Furthermore, there is another hadith that confirms that critics without a great deal of influence were also brutally snuffed out. This is found in a respected hadith collection (Sunan Abu Dawud Book 38 Hadith 4348). It relates the story of a man who killed his slave (who was also the mother of his children) because she insulted Muhammad: “He the murderer [sat] before the Prophet and said: ‘Apostle of Allah! I am her master; she used to abuse you and disparage you. I forbade her, but she did not stop, and I rebuked her, but she did not abandon her habit. I have two sons like pearls from her, and she was my companion. Last night she began to abuse and disparage you. So I took a dagger, put it on her belly and pressed it till I killed her.’ Thereupon the Prophet said: ‘Oh be witness, no retaliation is payable for her blood’” 

This passage proves that Muhammad’s treatment of Asma bint Marwan was entirely consistent with incidents related in other hadiths. It also disproves the notion that Muhammad solicited the killing of the poetess purely for strategic reasons as he here approves the killing of a humble slave who probably did not have any influence outside of her own household. The question needs to be asked. What are we to make of a “prophet” who is so insecure that he incites the murder of those who criticize him instead of responding to their challenges by engaging them in a debate? 

Even more importantly for the purposes of this article series: What are we to make of a religion that enshrines a person who engaged in all of the acts mentioned above as a “perfect example”? It should be very clear that, far from acting as a restraining influence, the words and deeds of the supreme human figure in Islam can, instead, be used as a justification for the kind of violence that some within the Muslim community view as an essential part of the expression of their faith.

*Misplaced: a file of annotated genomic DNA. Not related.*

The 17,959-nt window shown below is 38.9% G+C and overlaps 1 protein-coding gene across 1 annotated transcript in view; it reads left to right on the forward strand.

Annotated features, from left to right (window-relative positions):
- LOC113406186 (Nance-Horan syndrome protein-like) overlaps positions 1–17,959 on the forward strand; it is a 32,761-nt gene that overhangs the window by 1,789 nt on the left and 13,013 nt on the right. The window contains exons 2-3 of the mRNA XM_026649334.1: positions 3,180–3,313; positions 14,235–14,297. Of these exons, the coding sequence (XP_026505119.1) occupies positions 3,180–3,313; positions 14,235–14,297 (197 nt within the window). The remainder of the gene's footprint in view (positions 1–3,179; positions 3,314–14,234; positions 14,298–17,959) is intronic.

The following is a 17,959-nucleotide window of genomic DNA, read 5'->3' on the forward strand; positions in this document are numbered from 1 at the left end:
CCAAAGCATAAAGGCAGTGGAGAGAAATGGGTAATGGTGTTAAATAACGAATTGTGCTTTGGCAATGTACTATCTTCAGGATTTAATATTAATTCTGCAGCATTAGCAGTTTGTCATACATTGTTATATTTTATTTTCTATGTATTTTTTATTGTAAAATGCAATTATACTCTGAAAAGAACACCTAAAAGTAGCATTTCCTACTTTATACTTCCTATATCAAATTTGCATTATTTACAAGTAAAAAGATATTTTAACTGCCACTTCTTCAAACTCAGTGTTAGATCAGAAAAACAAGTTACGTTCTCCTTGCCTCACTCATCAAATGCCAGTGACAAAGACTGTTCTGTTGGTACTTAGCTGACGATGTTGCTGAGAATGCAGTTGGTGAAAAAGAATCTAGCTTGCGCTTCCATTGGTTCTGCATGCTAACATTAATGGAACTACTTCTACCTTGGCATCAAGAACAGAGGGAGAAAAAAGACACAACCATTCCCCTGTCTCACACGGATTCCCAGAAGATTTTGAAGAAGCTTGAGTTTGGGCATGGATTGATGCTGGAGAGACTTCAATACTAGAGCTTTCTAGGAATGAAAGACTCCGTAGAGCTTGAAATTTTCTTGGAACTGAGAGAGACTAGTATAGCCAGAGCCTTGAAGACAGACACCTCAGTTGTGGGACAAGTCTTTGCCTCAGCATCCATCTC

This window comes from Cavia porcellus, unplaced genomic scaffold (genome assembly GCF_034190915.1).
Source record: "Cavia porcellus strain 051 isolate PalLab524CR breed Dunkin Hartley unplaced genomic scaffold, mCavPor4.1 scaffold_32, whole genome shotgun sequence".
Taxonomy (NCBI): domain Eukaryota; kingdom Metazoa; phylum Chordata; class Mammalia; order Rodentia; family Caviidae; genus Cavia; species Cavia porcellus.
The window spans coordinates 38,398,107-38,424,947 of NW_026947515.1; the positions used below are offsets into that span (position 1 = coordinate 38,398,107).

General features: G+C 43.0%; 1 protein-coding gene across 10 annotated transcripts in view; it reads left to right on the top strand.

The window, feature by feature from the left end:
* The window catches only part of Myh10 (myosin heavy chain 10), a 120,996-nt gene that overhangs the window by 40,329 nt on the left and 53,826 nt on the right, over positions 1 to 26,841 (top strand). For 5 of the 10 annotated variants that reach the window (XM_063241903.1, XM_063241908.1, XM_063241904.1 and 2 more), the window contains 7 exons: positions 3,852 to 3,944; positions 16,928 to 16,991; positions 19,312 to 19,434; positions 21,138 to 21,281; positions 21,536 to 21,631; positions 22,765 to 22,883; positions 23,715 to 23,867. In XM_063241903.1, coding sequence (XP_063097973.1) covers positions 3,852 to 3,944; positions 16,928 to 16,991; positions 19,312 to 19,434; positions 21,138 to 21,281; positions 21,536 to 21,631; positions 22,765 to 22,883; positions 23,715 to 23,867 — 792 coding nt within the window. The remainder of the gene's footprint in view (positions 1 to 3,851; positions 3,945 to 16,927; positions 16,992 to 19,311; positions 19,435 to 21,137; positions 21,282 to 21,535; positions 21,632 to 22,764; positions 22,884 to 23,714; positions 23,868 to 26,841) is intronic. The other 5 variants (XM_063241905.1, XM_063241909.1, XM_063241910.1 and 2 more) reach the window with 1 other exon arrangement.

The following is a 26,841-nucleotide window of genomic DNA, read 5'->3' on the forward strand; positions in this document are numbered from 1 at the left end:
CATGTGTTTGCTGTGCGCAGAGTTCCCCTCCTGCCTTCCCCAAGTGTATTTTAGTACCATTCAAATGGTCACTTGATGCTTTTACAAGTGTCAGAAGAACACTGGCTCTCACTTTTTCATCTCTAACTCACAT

For much more about the links between Islamic teaching and violence committed in its name, please see my book “Nothing to do with Islam? Investigating the West’s Most Dangerous Blind Spot”

‘Prophetic’ Genocide – Muhammad and the Banu Qurayza (Article #7)

In the previous article in this series on Muhammad’s conduct we looked at the fate of some of Muhammad’s female captives. It is now time to look at what happened to some men who had the misfortunes to fall into the clutches of the Muslim forces. One, quite horrific, example should suffice.

During his campaigns, Muhammad came across the Jewish tribe of the Banu Qurayza who surrendered to him. After being disarmed, it was judged that the men of the tribe had to be put to the sword. Muhammad declared that this was in line with Allah’s judgment (Sahih Bukhari Volume 5 Book 59 Hadith 447).